A trip to Marrakech was not our travel dream. Surprised? :) The idea for this trip came when we decided to jump somewhere at the end of the year for a few days to escape to a warmer climate. Initially, we thought more about returning to Cyprus, the Canary Islands or Dubai.
So why did we decide on Morocco? The air connection was decided. Direct connection from Warsaw, good hours and days of flights well and favorable price, because you can get to Marrakech with cheap airlines. In addition, locally, the cost is not so high, so it would seem that the ideal place for an extended weekend. But what do you mean! Marrakech and the children!
Yes, we had some concerns about whether
is a good destination for traveling with young children. In guidebooks or reports we looked in vain for children’s attractions or at least parks with playgrounds, and in some guidebooks it even said outright that children might be bored there! However, we did not give up and decided to see what interesting things could be done and seen there.
This trip proved one thing: you don’t need child-specific attractions at all to make a family outing a success. During the entire trip there was not a single playground (!), not a single changing table and not a single chair for children in the restaurant. Well, maybe not exactly, because we found one playground and a changing table at the airport when we already flew out ;) And now the most important thing: it was one of the most enjoyable trips of the year;-) The truth is that we sometimes get whiny or tired during trips, and here there was none of that. We all eagerly walked all over the city, did dozens of kilometers a day, and in the evenings returned tired but happy to the riad (a typical Moroccan house that often houses hotels).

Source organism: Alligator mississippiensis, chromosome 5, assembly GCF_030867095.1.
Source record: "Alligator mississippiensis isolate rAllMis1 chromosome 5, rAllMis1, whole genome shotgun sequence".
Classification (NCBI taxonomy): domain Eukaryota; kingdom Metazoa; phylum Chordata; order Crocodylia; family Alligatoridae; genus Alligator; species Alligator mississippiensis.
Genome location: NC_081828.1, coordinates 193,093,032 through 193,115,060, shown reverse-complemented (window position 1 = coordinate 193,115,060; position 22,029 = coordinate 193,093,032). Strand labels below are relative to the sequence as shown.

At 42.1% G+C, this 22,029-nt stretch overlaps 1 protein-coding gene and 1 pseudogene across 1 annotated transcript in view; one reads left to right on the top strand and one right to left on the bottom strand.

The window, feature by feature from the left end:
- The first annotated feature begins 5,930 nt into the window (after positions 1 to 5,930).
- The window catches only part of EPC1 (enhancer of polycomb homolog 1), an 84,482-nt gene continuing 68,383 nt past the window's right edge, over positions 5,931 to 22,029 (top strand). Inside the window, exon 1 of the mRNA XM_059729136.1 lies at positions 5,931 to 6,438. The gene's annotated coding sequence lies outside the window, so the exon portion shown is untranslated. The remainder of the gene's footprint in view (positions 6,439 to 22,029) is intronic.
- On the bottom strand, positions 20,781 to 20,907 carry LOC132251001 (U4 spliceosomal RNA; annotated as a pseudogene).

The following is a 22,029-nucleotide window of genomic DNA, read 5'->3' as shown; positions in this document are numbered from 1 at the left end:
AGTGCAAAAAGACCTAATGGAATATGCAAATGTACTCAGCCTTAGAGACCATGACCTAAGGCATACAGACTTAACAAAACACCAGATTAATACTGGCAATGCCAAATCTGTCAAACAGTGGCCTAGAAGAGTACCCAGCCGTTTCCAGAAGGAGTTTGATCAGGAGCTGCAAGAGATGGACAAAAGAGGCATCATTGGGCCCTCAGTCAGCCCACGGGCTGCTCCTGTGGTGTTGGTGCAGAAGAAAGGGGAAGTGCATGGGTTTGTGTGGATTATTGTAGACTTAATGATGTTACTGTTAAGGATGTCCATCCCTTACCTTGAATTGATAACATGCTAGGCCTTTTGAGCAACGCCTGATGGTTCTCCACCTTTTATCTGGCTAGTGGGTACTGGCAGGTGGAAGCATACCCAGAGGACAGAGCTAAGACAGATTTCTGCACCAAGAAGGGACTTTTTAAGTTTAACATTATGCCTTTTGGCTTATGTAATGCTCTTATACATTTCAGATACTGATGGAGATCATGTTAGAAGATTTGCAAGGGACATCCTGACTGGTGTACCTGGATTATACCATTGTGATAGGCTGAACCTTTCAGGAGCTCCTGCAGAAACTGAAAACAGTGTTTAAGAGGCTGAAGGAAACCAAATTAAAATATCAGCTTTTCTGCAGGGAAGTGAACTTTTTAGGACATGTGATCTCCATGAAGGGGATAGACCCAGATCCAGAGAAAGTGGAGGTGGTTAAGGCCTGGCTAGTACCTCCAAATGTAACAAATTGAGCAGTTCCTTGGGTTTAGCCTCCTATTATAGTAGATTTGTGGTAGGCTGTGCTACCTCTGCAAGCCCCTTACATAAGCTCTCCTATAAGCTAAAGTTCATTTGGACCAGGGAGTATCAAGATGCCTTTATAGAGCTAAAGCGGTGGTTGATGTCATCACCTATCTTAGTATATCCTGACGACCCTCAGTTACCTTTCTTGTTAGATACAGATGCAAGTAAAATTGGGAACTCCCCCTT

We’ve put together some tips for you to help you organize your trip and allay any doubts you may have before traveling with your children.
Table of contents
A trip to Marrakech with a child a better idea than without?
Quite surprising, but observing many tourists on the streets, we came to the conclusion that thanks to the fact that we are with children, the locals treat us a little more gently. Let’s not kid ourselves, as in many other Arab tourist destinations, also in Marrakech we will be attacked from everywhere by persistent vendors, push you don’t know what, elevate prices and will do everything to leave some dirhams with them. A bit poor vision, but you just have to be prepared for it, such a culture, such a way of selling. About how to negotiate prices, how to avoid such situations, we will not write here, and will focus only on the aspect related to the youngest.
Well, as we mentioned, we had the impression that they were more careful with families with children, however. On the one hand, we lived near one of the “gentler” souks, because the closer you get to the main square, the Jemaa el-Fna, the worse it gets. We walked them every day, and we could count on the fingers of one hand the situations when we were accosted.
Many vendors simply waved, smiling at the children without wanting anything in return! At first we believed it was a ruse that every smile would be followed by an invitation to the store, a toy being pressed into your hand, etc., but we also had a tiny number of such situations. We had a hard time stopping Olive from running into the store after the cats, but this did not involve any reprimanding or stopping in the store. We were also warned not to let anyone lead us to an attraction, not to ask for help from passersby, only from the employees of the stores or attractions. And it worked out super well! Often, even security guards from various facilities would come out and escort us to the place we were looking for. They also helped us with the stroller, letting us leave it where they watched over it or helped carry it in.